When I went off to college in 2007, I experienced the same sense of liberating happiness that a lot of freshmen get. A freshness of place, a new kind of freedom.
But I also caught another common revelation: that I had taken so many things for granted.
I didn’t know to be thankful for home until I moved out. Didn’t appreciate the amazing gift of a good family until I was apart from it and on my own. Never gave proper thanks for my mom’s mashed potatoes until I tried to make some of my own.
This is often the way it goes. You don’t know what you’ve got until it’s gone. The line seems so axiomatically true as to be an intrinsic part of the human condition.
At least in America, where we have so much to be grateful for, we don’t recognize how much gratitude is due. Sure, in an academic sense we know we’re well off. We know statistics and mantras about quality of life, income, material possessions and opportunity. We know that many of us live with unique privilege.
But while such blessings should breed gratitude, they so often breed entitlement. (Or, maybe just as bad, oblivious passivity.)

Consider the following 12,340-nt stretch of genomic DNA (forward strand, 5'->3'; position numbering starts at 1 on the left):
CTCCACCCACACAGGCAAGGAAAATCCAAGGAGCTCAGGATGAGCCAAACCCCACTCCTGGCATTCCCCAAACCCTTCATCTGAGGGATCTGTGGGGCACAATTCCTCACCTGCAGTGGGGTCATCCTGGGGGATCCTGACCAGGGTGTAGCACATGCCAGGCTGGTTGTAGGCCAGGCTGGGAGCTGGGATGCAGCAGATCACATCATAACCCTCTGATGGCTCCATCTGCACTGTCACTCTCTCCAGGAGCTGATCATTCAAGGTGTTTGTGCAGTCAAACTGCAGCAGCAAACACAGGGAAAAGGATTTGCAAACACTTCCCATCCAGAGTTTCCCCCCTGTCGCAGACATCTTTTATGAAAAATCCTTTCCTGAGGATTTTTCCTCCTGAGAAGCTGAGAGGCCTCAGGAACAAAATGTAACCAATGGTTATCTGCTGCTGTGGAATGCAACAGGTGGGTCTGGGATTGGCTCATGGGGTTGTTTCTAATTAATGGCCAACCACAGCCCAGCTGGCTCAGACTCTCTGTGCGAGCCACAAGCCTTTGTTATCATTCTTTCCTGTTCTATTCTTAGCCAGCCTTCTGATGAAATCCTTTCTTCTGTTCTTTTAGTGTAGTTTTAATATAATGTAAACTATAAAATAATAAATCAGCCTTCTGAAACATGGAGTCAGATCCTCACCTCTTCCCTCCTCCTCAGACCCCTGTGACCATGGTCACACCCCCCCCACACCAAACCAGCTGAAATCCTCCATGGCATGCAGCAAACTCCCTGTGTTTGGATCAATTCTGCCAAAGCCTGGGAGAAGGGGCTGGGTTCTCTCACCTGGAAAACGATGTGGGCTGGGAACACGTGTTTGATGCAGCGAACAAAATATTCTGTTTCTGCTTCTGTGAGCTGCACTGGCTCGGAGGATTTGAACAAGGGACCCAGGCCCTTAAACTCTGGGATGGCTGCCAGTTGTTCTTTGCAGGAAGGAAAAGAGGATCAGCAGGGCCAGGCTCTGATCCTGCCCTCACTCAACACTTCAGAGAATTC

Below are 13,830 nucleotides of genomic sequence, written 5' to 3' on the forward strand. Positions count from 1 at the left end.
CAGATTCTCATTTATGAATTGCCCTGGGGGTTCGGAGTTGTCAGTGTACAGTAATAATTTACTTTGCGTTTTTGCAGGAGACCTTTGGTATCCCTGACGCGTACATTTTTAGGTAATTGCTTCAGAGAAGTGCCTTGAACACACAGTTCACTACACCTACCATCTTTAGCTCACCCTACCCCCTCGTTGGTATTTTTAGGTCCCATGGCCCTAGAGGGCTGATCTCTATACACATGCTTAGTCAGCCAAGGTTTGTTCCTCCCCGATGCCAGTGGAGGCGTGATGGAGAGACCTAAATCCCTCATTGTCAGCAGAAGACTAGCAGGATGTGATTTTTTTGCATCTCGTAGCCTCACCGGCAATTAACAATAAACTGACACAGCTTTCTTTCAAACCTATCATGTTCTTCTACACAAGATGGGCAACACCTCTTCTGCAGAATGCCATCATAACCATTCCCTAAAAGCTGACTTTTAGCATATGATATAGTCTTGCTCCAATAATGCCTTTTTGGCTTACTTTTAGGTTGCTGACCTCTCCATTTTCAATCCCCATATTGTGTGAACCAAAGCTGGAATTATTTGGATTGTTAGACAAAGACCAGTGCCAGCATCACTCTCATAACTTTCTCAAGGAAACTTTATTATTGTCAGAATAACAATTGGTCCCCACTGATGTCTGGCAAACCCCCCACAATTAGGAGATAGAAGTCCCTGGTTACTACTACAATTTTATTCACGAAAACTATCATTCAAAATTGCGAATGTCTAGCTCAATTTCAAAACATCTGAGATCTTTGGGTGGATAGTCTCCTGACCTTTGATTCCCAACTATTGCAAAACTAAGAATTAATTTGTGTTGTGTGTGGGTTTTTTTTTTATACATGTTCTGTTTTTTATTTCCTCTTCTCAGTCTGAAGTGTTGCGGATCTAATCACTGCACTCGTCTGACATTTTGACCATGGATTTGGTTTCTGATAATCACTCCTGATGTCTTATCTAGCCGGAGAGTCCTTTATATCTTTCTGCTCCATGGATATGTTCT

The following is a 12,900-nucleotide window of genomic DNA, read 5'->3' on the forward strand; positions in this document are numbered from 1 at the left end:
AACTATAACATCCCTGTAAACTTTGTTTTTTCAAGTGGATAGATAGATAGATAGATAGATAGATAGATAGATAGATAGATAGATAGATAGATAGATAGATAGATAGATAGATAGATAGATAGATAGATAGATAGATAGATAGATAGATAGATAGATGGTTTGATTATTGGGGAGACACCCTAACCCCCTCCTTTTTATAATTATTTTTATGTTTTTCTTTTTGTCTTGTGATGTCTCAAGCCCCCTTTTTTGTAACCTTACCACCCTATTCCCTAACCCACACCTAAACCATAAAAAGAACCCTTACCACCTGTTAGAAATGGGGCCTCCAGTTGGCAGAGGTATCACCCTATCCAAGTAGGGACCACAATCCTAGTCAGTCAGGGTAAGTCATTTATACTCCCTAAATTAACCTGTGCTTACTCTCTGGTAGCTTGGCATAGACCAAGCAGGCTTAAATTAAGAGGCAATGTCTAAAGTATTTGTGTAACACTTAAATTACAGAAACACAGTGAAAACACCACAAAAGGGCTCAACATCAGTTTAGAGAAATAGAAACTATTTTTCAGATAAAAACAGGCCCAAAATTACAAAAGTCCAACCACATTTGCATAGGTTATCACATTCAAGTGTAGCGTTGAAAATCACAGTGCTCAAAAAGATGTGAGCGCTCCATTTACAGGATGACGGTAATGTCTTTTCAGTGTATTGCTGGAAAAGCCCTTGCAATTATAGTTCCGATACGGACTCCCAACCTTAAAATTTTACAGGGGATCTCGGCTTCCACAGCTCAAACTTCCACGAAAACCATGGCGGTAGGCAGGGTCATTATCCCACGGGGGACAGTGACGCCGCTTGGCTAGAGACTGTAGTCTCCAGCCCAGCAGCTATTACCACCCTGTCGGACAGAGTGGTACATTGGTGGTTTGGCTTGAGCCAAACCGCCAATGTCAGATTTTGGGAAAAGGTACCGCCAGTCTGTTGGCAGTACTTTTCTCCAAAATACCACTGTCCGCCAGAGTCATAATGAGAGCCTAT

It’s too bad that we have to lose something — or, just as often, see someone else who’s lost it — to even notice that the thing we thought was ours was only a gift, only on loan, only temporary.
I didn’t appreciate my sight until I saw someone who was blind.
Rarely thanked God for my ability to read and write until I met a boy who couldn’t do either.
Sometimes it takes walking into a hospital or a prison to realize that your health and freedom were never guaranteed.
We should be more thankful for the things we have. I know I should be.
And not just material things — shelter, clothes, food, oxygen, technology — but more intangible, hard-to-measure things, too: an ability to reason, to feel emotion, to relate, to share, to give and receive, to think and believe, to speak or not speak.
And beyond being grateful for all good things — an ability that is itself a blessing, but one we seldom think on — we can even be grateful in the tough times. Because of what they teach us. What they make us. Where they lead us. Because God considered us worthy and able to face trials.
This is getting awfully close to preaching, so I’ll be done. Except to say thanks for everything, and to quote the Buddha:
Let us rise up and be thankful, for if we didn’t learn a lot today, at least we learned a little, and if we didn’t learn a little, at least we didn’t get sick, and if we got sick, at least we didn’t die; so, let us be thankful.
And a Christian addendum: And if we died, we are looking God in the face, so let us be thankful.